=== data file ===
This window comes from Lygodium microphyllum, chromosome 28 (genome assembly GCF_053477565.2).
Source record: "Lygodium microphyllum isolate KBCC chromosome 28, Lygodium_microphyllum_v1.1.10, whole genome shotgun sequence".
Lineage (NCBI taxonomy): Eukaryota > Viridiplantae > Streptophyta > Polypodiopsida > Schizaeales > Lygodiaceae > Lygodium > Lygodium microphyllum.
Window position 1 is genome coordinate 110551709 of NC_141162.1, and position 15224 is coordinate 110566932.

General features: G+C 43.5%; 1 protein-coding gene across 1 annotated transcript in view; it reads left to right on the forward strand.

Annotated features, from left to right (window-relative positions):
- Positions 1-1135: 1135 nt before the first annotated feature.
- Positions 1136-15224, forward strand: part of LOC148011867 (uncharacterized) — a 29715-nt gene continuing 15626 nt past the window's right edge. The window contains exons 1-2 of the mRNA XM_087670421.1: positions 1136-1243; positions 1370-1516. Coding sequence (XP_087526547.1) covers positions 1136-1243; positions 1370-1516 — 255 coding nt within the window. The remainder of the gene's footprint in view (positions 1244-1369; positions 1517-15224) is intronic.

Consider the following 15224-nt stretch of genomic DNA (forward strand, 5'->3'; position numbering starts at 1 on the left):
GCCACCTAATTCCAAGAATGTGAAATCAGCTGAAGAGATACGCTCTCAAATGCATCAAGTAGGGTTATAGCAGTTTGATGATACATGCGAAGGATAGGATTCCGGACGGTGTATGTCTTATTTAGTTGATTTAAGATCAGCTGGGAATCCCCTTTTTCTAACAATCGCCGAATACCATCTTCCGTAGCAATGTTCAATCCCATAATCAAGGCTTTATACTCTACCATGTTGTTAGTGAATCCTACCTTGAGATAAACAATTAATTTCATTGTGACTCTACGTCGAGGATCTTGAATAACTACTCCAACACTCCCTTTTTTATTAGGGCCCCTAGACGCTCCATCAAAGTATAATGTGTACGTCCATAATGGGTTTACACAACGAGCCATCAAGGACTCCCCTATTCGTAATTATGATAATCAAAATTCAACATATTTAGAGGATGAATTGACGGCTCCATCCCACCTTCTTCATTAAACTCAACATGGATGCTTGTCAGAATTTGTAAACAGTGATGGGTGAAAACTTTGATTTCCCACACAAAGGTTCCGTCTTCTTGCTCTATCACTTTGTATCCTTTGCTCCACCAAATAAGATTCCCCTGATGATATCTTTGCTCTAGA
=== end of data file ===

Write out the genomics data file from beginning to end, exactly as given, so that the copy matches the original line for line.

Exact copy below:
This window comes from Lygodium microphyllum, chromosome 28 (genome assembly GCF_053477565.2).
Source record: "Lygodium microphyllum isolate KBCC chromosome 28, Lygodium_microphyllum_v1.1.10, whole genome shotgun sequence".
Lineage (NCBI taxonomy): Eukaryota > Viridiplantae > Streptophyta > Polypodiopsida > Schizaeales > Lygodiaceae > Lygodium > Lygodium microphyllum.
Window position 1 is genome coordinate 110551709 of NC_141162.1, and position 15224 is coordinate 110566932.

General features: G+C 43.5%; 1 protein-coding gene across 1 annotated transcript in view; it reads left to right on the forward strand.

Annotated features, from left to right (window-relative positions):
- Positions 1-1135: 1135 nt before the first annotated feature.
- Positions 1136-15224, forward strand: part of LOC148011867 (uncharacterized) — a 29715-nt gene continuing 15626 nt past the window's right edge. The window contains exons 1-2 of the mRNA XM_087670421.1: positions 1136-1243; positions 1370-1516. Coding sequence (XP_087526547.1) covers positions 1136-1243; positions 1370-1516 — 255 coding nt within the window. The remainder of the gene's footprint in view (positions 1244-1369; positions 1517-15224) is intronic.

Consider the following 15224-nt stretch of genomic DNA (forward strand, 5'->3'; position numbering starts at 1 on the left):
GCCACCTAATTCCAAGAATGTGAAATCAGCTGAAGAGATACGCTCTCAAATGCATCAAGTAGGGTTATAGCAGTTTGATGATACATGCGAAGGATAGGATTCCGGACGGTGTATGTCTTATTTAGTTGATTTAAGATCAGCTGGGAATCCCCTTTTTCTAACAATCGCCGAATACCATCTTCCGTAGCAATGTTCAATCCCATAATCAAGGCTTTATACTCTACCATGTTGTTAGTGAATCCTACCTTGAGATAAACAATTAATTTCATTGTGACTCTACGTCGAGGATCTTGAATAACTACTCCAACACTCCCTTTTTTATTAGGGCCCCTAGACGCTCCATCAAAGTATAATGTGTACGTCCATAATGGGTTTACACAACGAGCCATCAAGGACTCCCCTATTCGTAATTATGATAATCAAAATTCAACATATTTAGAGGATGAATTGACGGCTCCATCCCACCTTCTTCATTAAACTCAACATGGATGCTTGTCAGAATTTGTAAACAGTGATGGGTGAAAACTTTGATTTCCCACACAAAGGTTCCGTCTTCTTGCTCTATCACTTTGTATCCTTTGCTCCACCAAATAAGATTCCCCTGATGATATCTTTGCTCTAGA